23 June, 2023
More than 250 soldiers from 2nd/1st Battalion, Royal New Zealand Infantry Regiment (RNZIR) braved the sub-zero conditions of Tekapo, focusing on planning and conducting live firing at all levels.
Commanding Officer 2/1 RNZIR, Lieutenant Colonel (LTCOL) Sam Smith said the primary focus was on infantry section level training as a key milestone in the unit’s regeneration.
“2/1 RNZIR placed a lot of effort and unit focus to ensure the success of this exercise and its scale.
“It takes a considerable time and detailed planning to achieve this type of exercise, and it gave an opportunity for our trainers to design battle handling exercises which were as realistic as possible to bridge the gap between training and the battlefield,” he said
This was the largest exercise the unit has done, as a collective, since 2017.
“The exercise also saw the utilisation of the Army Training Management Framework to support our training and evaluation across the unit to confirm that our infantry sections are have reached an effective level and capable of progressing to more complex combined arms training.
“This is to ensure that 2/1 RNZIR has combat ready force elements ready for operations, should they be required” LTCOL Smith said.
Firepower used on this exercise included the MARS-L, MRAAW Javelin, Grenade Machine Gun, Light Support Weapon 7.62mm, Sustained Fire Machine Gun, 40mm Grenade Launcher, M72A6 66mm Rocket Launcher and 60mm Mortars.
The exercise was also enabled by the support of the Southern Health Support Squadron, Burnham Military Police, 3rd Combat Service Support Battalion Army Caterers, No. 3 Squadron Royal New Zealand Air Force, 3 Field Squadron Engineers and 2nd Combat Service Support Ammunition Technical Officer’s.
Officer Commanding Alpha Company, Major (MAJ) Josh Sullivan said the exercise was an important milestone for his Company.
“Our focus was to regenerate our fighting capability with our main effort on live field firing planning, safety and execution.
“Sections are the foundation of infantry minor tactics and success at this level ensures we set ourselves up well for the long term,” he said.
Alpha Company were able to fire the 60mm Light Mortar Illum, at night, for the first time since it was released to 2/1 RNZIR.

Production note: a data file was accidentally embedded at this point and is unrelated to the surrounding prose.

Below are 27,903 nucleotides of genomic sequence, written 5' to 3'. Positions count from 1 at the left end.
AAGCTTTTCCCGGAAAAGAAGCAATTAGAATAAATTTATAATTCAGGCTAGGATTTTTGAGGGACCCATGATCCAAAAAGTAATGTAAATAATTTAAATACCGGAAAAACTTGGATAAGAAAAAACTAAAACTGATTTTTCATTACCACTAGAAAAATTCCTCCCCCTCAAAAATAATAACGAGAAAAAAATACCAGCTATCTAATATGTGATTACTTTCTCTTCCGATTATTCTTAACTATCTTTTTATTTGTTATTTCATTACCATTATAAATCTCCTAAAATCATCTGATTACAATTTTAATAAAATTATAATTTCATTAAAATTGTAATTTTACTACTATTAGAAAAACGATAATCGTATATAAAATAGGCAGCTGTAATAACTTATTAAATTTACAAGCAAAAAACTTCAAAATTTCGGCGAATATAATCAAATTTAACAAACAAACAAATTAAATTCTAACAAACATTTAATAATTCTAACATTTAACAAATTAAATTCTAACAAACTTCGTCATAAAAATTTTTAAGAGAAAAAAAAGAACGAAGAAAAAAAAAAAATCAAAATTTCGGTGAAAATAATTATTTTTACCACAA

MAJ Sullivan said the opportunity to fire at night was great for the soldiers and meant that they were able to test their ability to perform at high levels, in all conditions.
“Night training is essential for generating high performance as it teaches individuals and teams to be acutely aware of themselves and their surroundings.
“The importance of being able to effectively operate and live fire at night is essential in modern conflict due to the proliferation of night optics, thermal imaging and drones. We need to train in in this environment so that it becomes second nature,” MAJ Sullivan said.
Platoon Commander Fire Support Group (FSG), Lieutenant (LT) Lundon Williamson said for Corporals and above the exercise provide an opportunity to refresh on qualifications and procedures required to design and execute a rifle section live field firing activity.
“For our Lance Corporals identified as students for the upcoming Regular Force Rifle Section Commanders Course, the exercise provided some much needed preparation and development for what would be three months of section infantry tactics within a number of environments.
“For everyone else, the exercise provided some much needed re-acquaintance with our grassroots,” LT Williamson said.
Private (PTE) Harry Vile, FSG, said his sections preparation for the exercise included a refresh with the Javelin Outdoor and Indoor Trainers, a practice variant of the weapon and a computerised version were they could view digital scenarios in preparation for the real thing.
“On a cold winter’s morning, our section was met with a true Tekapo frost. As my Gun No.2 and I occupied our position, we identified my target, a decommissioned Pinzgauger, 1200m from the firing point.
“Once I had locked onto my target, I fired the Javelin with a top attack, kaboom! Seeing an almighty explosion confirmed the missile landed right on target,” PTE Vile said.
PTE Vile said as a young solder within Anti-Armour platoon he was able to achieve his task with a high level of skill, courtesy of his instruction and training.
“Firing the Javelin made me realise how passionate I am for everything Anti-Armour, and I will continue to seek opportunities to better myself and strive to be the best soldier I can be,” he said.